Happy to be regulated? Fallout from BlockFi settlement is a matter of speculation
It might seem unlikely that BlockFi founder and CEO Zac Prince would describe a prosecution that resulted in a $100-million fine for his company as “a win not only for BlockFi but for the broader cryptocurrency industry,” but that is indeed what he said. And, he might be right, although it remains to be seen for now.
Founded in 2017, BlockFi is a New Jersey-based crypto financial institution with a team of 850 and one million clients worldwide. Its popular BlockFi Interest Account product, with half a million users, including 407,000 in the United States, was the object of a cease and desist order from the Securities and Exchange Commission (SEC) and 32 state attorneys general on July 20, 2021. A statement at that time by the NJ Attorney General’s Office alleged that BlockFi was “selling unregistered securities in the form of interest-earning cryptocurrency accounts that have raised at least $14.7 billion worldwide.”
On Feb. 14, the SEC announced that it had charged BlockFi with “failing to register the offers and sales of its retail crypto lending product.” BlockFi was also charged with misleading investors by stating that its institutional loans were “typically” over-collateralized when, in fact, no more than 24% of the loans ever were. In the order instituting proceedings, it is noted that this is “an operational oversight” that happened after it became clear that large financial institutions were simply unwilling to overcollateralize their loans.
Finally, a settlement was reached under which BlockFi agreed to pay a $50 million penalty to the SEC and another $50 million to the 32 states without admitting wrongdoing or liability. In addition, BlockFi would “attempt to bring its business within the provisions of the Investment Company Act within 60 days.” In the meantime, U.S. clients cannot add funds to their BlockFi Interest Accounts and new accounts cannot be opened in the U.S. or by U.S. persons. The company said it would create a new SEC-compliant lending product, BlockFi Yield, and BlockFi Interest Accounts will be converted to the new product.
First past the post
There is BlockFi’s win: It will be regulated.
Troutman Pepper partner Stephen Piepgrass, whose areas of focus include state attorneys general, called the progression of events “the natural evolution of any business.”
“First they operate in a gray regulatory space, then those who can comply come into the light,” Piepgrass told Cointelegraph. By being the first to reach regulation, BlockFi can “help negotiate new conditions” to its advantage.
Piepgrass assures that there is more still going on behind the scenes with efforts by the SEC and state attorneys general to regulate crypto lending. Some activity has already been seen. Coinbase was dissuaded from opening its Coinbase Lend product by the threat of an SEC lawsuit last year. Celsius, Gemini and Voyager Digital are known to be under SEC review.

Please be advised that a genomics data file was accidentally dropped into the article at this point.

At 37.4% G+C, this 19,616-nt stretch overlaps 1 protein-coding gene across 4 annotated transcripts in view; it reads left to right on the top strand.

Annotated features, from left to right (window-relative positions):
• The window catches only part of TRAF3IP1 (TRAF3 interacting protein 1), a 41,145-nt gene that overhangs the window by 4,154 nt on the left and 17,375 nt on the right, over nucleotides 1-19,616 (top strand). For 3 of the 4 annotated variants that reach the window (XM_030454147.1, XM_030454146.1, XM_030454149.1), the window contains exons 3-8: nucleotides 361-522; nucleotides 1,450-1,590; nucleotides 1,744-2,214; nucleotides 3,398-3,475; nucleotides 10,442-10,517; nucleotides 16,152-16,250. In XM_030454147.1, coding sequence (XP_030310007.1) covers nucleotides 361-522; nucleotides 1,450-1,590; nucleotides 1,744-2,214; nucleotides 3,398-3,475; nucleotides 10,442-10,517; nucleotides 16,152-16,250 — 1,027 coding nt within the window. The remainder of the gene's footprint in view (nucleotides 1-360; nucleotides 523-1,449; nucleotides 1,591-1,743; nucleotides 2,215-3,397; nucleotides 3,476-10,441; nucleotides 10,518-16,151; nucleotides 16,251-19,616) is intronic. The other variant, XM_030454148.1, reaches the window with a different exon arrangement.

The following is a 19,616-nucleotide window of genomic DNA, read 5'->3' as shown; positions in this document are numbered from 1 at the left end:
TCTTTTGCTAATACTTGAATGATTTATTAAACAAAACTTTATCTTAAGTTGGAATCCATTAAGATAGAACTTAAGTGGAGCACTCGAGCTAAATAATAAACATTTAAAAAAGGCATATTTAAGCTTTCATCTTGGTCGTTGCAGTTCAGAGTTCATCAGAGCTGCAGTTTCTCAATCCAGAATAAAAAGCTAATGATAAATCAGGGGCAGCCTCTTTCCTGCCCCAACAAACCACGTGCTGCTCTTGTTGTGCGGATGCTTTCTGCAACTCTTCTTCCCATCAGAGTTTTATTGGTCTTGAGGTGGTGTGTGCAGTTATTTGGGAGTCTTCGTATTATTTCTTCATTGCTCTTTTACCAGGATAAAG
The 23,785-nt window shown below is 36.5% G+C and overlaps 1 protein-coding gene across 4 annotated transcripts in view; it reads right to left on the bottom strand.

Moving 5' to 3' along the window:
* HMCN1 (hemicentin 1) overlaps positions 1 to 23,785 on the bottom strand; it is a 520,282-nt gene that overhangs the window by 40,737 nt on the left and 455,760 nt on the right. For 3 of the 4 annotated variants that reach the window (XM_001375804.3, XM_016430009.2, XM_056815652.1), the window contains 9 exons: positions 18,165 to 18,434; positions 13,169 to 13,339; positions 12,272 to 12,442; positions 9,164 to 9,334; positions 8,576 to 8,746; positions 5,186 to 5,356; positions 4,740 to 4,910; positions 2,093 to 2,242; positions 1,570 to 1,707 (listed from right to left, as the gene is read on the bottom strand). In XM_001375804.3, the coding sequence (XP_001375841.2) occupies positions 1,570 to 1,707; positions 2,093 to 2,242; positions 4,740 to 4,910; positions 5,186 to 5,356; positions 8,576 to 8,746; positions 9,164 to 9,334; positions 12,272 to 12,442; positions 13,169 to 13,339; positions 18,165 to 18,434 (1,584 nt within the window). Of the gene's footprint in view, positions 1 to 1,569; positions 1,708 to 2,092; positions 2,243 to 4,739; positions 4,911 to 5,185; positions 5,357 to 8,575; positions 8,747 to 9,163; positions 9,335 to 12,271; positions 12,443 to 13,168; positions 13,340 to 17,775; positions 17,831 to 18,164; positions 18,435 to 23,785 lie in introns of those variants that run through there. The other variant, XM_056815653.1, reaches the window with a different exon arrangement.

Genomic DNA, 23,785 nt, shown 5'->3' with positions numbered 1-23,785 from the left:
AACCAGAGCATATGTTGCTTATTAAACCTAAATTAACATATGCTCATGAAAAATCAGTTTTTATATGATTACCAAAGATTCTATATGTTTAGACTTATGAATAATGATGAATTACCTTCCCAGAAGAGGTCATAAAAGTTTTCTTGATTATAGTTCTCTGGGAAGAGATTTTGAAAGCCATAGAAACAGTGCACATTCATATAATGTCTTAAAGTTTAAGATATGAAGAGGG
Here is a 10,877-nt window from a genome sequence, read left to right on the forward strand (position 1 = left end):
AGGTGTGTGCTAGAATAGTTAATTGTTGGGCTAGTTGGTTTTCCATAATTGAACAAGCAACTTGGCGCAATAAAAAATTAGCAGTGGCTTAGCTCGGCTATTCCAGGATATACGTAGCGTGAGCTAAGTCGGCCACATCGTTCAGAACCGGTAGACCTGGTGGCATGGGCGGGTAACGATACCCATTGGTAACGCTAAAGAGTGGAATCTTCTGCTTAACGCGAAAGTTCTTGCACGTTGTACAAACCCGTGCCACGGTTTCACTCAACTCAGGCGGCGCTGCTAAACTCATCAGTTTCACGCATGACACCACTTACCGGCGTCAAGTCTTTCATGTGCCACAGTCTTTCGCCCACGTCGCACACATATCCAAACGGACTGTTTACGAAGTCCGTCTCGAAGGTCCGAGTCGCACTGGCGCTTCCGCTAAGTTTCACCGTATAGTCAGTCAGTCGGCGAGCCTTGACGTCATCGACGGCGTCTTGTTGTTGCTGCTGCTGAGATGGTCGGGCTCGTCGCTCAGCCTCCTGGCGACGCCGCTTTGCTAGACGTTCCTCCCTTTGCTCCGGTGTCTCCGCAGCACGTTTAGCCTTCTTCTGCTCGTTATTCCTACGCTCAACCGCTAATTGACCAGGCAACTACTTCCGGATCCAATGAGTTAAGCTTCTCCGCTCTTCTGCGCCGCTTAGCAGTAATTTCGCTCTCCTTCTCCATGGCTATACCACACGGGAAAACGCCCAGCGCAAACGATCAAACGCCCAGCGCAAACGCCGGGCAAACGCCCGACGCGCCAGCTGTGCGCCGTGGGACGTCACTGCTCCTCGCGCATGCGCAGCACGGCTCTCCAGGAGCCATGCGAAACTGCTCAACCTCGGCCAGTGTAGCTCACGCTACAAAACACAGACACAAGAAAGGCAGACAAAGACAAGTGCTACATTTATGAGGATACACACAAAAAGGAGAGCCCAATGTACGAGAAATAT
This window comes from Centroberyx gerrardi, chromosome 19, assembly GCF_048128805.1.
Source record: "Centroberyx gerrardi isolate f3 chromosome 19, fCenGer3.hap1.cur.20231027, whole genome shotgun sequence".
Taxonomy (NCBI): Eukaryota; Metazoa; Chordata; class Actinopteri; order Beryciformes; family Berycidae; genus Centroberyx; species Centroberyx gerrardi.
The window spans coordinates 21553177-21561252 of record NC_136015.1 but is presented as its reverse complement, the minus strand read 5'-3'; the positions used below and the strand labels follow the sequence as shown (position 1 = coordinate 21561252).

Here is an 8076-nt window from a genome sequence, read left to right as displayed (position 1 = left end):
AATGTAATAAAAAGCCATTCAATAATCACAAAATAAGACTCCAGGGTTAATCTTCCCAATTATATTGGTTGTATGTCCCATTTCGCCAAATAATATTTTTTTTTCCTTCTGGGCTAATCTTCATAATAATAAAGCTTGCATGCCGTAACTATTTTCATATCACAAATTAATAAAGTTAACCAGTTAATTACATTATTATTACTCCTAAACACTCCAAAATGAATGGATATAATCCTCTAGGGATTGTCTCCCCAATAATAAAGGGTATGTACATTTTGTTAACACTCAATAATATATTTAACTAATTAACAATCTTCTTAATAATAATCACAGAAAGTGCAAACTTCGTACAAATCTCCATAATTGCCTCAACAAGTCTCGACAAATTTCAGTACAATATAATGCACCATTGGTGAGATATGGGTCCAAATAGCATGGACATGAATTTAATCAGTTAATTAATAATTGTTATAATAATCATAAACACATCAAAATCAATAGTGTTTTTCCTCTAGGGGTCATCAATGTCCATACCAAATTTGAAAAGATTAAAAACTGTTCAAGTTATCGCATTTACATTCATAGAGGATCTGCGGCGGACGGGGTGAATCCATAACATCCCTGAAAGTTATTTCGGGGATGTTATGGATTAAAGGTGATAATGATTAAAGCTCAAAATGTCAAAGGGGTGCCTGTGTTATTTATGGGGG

“Crypto lending platforms offering securities like BlockFi’s [Interest Accounts] should take immediate notice of today’s resolution and come into compliance with the federal securities laws,” Gurbir S. Grewal, director of the SEC’s Division of Enforcement and former New Jersey attorney general, said in the announcement of the settlement. “Adherence to our registration and disclosure requirements is critical to providing investors with the information and transparency they need to make well-informed investment decisions in the crypto asset space.”
Rocky path to compliance
Not everyone agrees that this is an unalloyed win for the cryptocurrency industry or for cryptocurrency users. SEC commissioner Hester Peirce, in a dissenting statement on the BlockFi settlement, pointed out potential outcomes that would be somewhat less than victorious. “Rather than forcing transparency around retail crypto lending products,” she wrote, “today’s settlement may stop them from being offered to retail customers in the United States.”
Peirce also noted the complexity of meeting the provisions of the Investment Company Act and called the proposed 60-day timeframe, even with a 30-day extension, “extremely ambitious.” She could have added that there is no guarantee that the new BlockFi Yield product will be approved.
Philip Moustakis, former SEC Division of Enforcement senior counsel and currently counsel at Seward & Kissell, called the BlockFi prosecution “a shot across the bow of crypto lending platforms.” The case is important, he said, as BlockFi is the first “sizable, significant” crypto lender to be prosecuted.
Moustakis told Cointelegraph he would have liked to see a “more explicit pathway to compliance.” Without “a broad-based enforcement action […] with concrete carrots and sticks,” he said, the SEC may be forced to investigate crypto lending platforms individually.
For the SEC, Moustakis said, the BlockFi case represents “the next level of difficulty” in its ongoing push to regulate cryptocurrency. The $100-million fine is being hailed as the largest ever paid by a cryptocurrency company.
It will take some time to see the full impact of the SEC’s prosecution of BlockFi. But, the repercussions have already started. Nexo reportedly stopped paying interest to U.S. users of its Earn Interest product on Feb. 18. The company said its Earn Interest product “in its current form will not be available for new clients, until the restructuring of the Earn Interest Product and the registration process with the relevant regulatory bodies are finalized, as per the recently received guidance.”